There are two reports from the Institute For Women’s Policy Research that suggest that more female legislators does mean more feminist and pro-woman laws will be passed. The first, “Does Women’s Representation in Elected Office Lead to Women-Friendly Policy?” (pdf link) looks at how many laws benefiting women, such as “protection from violence, access to income support (through welfare and child support collection), women-friendly employment protections, legislation protecting sexual minorities, and reproductive rights,” have been passed in each of the fifty states. ((The three best states for women, by this measure: Hawaii, Vermont and Washington. The three worst: Tennessee, Mississippi, and Idaho.))

What the IWPR found is that the more women are in elected office in a state, and the more powerful those elected offices are, the more woman-friendly legislation gets passed.

As the authors point out, the direction of causation is ambiguous. Maybe more women in office leads to more “woman-friendly” laws; but it’s also possible that states that are open to these laws are more likely to elect women legislators. I think it’s likely that both are true.

On an aggregate level, women’s presence in legislatures and other state-level elected offices is closely associated with better policy for women. This suggests that having women in elected office may be important to encouraging states to adopt policies relevant to women’s lives. Conversely, women’s resources and rights may influence the number of women elected to public office.

The second IWPR report, “Gender Differences in Bill Sponsorship on Women’s Issues” (pdf link), examines who sponsors which bills. From the report:

Within each party, women are more likely to sponsor women’s issue bills than are their male colleagues.

Across both Congresses, between 23 percent and 27 percent points more Democratic women than Democratic men utilized their scarce resources of time, staff, and political capital to develop women’s issue legislation. Among Republicans, 83 percent of Republican women sponsored a women’s issue bill in the 103rd Congress, compared to just 37 percent of Republican men. However, in the 104th Congress, the proportion of Republican women sponsoring women’s issue bills dropped to 59 percent, only 12 percentage points more than Republican men. This 24 percentage point drop was largely due to the election of six conservative Republican freshman women, none of whom sponsored any type of women’s issue bill. […]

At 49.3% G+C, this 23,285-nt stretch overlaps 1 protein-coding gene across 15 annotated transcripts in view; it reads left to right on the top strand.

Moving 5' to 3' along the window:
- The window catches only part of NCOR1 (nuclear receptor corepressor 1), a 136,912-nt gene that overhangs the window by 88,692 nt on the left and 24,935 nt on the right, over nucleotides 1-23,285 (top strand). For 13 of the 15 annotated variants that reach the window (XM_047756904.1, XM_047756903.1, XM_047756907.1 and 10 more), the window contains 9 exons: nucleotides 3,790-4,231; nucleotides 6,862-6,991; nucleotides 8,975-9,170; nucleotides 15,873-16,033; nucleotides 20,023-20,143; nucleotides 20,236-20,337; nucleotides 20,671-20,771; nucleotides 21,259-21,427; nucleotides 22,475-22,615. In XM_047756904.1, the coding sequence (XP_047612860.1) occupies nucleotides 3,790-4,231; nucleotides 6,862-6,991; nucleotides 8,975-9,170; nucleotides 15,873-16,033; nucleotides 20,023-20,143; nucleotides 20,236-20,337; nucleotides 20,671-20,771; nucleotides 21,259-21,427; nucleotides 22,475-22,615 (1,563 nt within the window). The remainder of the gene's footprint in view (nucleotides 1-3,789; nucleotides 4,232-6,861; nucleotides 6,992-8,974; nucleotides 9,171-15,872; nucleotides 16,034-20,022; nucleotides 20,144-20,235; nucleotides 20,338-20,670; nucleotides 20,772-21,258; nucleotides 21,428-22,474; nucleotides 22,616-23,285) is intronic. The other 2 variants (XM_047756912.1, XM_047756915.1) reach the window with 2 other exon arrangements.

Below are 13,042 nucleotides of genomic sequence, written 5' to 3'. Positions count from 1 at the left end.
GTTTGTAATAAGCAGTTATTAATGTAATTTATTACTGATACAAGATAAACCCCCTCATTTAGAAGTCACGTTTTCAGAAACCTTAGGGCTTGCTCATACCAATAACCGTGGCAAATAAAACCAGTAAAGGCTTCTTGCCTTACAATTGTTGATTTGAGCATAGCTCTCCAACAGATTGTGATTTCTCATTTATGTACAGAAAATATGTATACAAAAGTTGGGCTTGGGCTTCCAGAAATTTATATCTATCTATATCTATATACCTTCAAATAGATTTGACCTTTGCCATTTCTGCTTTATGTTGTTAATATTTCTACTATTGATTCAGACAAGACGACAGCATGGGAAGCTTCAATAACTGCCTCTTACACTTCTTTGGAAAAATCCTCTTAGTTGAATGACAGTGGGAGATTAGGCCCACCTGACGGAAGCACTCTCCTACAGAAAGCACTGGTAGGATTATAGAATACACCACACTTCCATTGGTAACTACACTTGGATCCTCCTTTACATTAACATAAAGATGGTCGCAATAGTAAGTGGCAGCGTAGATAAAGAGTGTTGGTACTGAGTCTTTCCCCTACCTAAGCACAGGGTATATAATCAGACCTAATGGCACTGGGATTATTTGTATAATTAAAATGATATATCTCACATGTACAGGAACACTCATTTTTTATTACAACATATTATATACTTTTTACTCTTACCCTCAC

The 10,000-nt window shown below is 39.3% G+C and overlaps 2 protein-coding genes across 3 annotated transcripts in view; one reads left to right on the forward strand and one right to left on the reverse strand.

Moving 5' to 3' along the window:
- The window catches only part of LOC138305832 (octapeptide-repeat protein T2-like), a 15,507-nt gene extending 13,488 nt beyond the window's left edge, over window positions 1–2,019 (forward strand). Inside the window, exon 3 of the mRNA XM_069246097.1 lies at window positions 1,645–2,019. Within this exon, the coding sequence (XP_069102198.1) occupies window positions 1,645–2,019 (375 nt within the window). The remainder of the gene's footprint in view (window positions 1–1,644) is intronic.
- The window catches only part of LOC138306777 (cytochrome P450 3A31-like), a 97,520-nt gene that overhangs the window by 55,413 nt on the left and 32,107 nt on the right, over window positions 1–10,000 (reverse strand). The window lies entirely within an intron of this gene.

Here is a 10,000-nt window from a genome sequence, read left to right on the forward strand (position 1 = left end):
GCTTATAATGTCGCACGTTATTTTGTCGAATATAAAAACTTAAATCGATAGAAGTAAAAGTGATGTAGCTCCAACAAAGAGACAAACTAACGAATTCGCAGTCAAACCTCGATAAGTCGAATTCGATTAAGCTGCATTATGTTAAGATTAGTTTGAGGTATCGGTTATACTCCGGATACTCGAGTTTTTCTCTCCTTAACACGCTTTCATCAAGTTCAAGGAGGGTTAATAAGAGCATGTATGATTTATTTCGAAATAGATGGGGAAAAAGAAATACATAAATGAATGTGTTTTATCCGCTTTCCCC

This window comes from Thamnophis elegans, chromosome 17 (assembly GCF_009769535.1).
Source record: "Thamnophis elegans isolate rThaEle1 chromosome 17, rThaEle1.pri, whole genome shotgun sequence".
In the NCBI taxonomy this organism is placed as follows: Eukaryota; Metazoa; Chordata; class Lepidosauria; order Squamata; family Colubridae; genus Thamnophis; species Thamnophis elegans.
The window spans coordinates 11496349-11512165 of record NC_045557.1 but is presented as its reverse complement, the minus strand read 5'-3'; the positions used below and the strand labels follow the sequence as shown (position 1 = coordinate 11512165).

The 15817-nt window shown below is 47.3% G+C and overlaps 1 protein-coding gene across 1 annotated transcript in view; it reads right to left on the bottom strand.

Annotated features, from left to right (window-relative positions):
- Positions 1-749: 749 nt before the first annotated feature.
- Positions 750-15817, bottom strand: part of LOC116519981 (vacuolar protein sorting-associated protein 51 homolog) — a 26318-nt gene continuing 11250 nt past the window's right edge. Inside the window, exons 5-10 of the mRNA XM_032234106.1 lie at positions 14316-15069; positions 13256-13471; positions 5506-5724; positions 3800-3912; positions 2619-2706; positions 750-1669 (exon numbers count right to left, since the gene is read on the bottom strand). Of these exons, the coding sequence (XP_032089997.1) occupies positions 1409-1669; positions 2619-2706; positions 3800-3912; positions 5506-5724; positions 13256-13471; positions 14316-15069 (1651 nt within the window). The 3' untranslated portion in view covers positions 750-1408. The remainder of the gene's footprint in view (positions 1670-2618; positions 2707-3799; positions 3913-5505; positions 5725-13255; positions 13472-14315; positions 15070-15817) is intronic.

The influence of gender on a member’s legislative behavior is highly dependent on his/her specific political ideology. All Democratic women and moderate Republican women are much more likely to sponsor women’s issue bills than are their male colleagues of the same party and ideology. In contrast, conservative Republican women are not more likely to sponsor women’s issue bills than are their conservative Republican male counterparts.

So it appears likely that having women in government does make a difference to what laws are proposed and passed.

Although these reports are several years old, they’re especially relevant today, since we have now elected record-breaking numbers of women to congress, and we will soon have the first female Speaker of the House in US history. (I really love Jen’s take on that).

November 9, 2006

British Government Sure Is Smart

Filed under: Political Correctness,Race and Racism — Tuomas @ 4:28 pm

The British government is rising the Council Tax for some localities.

People who live in areas with good schools, clean streets and low crime rates face huge increases in their council tax bills.

Home owners and tenants will be charged hundreds, and possibly thousands, of pounds extra if they live in a “locality” deemed by ministers and officials to be more desirable than others. The rises could be as great as four times, sending some bills spiralling from £1,000 to £4,000.

In other words, if your kid does well in school, if you or your neighbors don’t throw garbage (or urinate, defecate or puke) in the streets, and if you don’t commit crimes nor does any of your neighbors, you pay more taxes.

Conversely, street-litterers, parents whose kids don’t get good grades, and criminals essentially get a tax cut.

Leaving aside the pure lunacy of that, what is really interesting about this:

For the first time, data provided by the national census, school exam results and crime statistics will be fed into the calculations. Householder income, cohabitation and, in what many MPs will regard as a highly contentious move, ethnicity will be taken into account. The information being used by the Government distinguishes between “farming communities”, for example, and “multi-ethnic, crowded flats”.


Overheard in the Liberal Blogosphere

Filed under: Blogosphere — Robert @ 3:38 pm

“Hey, we won the election! What should we do now?”

“I’m getting bored with just being snarky at grownups. Let’s really celebrate our victory. Let’s go see if we can find some eight-year old girls to shit on.”

“Great idea!”

Next Page »

Blog at